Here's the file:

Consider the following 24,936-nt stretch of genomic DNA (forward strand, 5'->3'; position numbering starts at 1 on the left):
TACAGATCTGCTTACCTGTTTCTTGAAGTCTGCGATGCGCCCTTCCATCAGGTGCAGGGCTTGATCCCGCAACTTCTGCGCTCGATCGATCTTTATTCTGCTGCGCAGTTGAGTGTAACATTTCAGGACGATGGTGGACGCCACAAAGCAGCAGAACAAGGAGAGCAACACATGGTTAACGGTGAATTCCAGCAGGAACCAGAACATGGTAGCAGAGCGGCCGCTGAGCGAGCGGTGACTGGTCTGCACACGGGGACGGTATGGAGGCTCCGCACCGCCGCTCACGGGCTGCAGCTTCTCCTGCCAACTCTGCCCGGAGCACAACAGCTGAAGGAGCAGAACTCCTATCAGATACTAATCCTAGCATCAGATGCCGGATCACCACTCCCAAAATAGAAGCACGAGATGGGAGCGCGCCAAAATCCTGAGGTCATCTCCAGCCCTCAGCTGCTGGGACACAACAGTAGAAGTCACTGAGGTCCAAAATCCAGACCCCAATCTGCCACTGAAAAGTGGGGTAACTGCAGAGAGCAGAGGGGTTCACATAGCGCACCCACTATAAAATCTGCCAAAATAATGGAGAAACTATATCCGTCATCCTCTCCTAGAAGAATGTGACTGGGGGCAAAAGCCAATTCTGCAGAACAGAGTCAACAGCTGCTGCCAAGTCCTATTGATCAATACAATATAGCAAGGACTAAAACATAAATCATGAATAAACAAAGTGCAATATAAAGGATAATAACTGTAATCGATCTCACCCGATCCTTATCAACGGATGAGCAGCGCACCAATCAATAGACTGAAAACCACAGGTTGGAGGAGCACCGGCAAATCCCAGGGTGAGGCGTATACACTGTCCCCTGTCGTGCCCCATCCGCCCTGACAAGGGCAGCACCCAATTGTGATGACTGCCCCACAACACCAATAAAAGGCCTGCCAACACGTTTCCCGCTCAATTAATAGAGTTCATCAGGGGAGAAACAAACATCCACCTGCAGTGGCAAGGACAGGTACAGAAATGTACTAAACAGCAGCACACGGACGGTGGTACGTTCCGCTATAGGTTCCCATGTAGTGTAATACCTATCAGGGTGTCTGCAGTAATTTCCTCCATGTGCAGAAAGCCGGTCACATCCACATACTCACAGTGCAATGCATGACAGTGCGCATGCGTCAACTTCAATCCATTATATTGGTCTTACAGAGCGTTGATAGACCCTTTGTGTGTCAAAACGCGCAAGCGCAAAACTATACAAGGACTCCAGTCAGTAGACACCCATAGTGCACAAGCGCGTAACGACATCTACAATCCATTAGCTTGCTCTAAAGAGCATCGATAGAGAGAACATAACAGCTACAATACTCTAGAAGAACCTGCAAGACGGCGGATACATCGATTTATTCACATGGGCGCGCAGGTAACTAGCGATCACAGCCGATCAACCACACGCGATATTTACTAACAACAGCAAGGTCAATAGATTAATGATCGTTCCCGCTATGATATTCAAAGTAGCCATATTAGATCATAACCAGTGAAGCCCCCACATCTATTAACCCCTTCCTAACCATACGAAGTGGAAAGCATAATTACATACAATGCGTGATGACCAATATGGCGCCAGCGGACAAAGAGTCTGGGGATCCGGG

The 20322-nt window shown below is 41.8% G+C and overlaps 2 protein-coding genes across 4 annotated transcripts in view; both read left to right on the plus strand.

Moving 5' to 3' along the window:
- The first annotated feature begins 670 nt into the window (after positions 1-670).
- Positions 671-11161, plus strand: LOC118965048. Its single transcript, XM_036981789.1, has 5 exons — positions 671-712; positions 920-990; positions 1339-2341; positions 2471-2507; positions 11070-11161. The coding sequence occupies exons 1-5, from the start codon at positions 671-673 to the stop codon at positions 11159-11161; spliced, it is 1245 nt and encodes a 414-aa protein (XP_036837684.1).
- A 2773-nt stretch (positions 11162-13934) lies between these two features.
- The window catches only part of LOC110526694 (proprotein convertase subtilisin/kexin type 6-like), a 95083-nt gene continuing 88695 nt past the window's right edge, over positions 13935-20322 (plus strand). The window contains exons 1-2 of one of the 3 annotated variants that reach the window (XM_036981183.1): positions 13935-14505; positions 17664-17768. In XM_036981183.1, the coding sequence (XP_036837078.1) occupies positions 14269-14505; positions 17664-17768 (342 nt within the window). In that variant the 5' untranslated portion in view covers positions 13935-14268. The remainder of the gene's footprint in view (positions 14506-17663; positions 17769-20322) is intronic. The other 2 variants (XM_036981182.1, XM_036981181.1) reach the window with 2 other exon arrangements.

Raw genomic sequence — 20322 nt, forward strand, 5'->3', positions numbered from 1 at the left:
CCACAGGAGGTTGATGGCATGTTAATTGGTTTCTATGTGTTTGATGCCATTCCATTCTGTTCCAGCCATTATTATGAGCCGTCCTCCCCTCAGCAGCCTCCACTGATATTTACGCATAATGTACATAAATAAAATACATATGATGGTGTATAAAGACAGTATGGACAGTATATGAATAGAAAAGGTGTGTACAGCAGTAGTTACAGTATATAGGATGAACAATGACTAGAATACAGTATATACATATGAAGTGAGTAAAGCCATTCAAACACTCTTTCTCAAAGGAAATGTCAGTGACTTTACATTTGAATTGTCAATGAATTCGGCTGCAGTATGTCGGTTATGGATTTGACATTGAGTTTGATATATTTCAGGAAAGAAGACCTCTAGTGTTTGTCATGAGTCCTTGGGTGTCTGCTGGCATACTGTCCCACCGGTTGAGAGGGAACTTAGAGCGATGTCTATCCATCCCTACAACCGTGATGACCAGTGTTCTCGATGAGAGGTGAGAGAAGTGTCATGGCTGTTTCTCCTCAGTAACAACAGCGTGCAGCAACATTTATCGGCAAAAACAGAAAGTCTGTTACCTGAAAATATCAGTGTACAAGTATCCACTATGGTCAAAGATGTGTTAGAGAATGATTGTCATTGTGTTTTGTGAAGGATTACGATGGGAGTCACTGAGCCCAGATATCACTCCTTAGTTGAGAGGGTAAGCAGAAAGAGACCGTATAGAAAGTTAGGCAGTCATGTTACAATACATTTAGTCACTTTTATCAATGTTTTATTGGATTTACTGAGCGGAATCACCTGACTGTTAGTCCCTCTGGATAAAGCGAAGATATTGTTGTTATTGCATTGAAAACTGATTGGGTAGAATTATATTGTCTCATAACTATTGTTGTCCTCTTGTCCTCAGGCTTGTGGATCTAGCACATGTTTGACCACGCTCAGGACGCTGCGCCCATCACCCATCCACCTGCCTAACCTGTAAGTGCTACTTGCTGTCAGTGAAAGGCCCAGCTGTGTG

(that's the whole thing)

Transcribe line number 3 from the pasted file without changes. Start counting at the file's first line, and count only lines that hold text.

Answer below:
The 20322-nt window shown below is 41.8% G+C and overlaps 2 protein-coding genes across 4 annotated transcripts in view; both read left to right on the plus strand.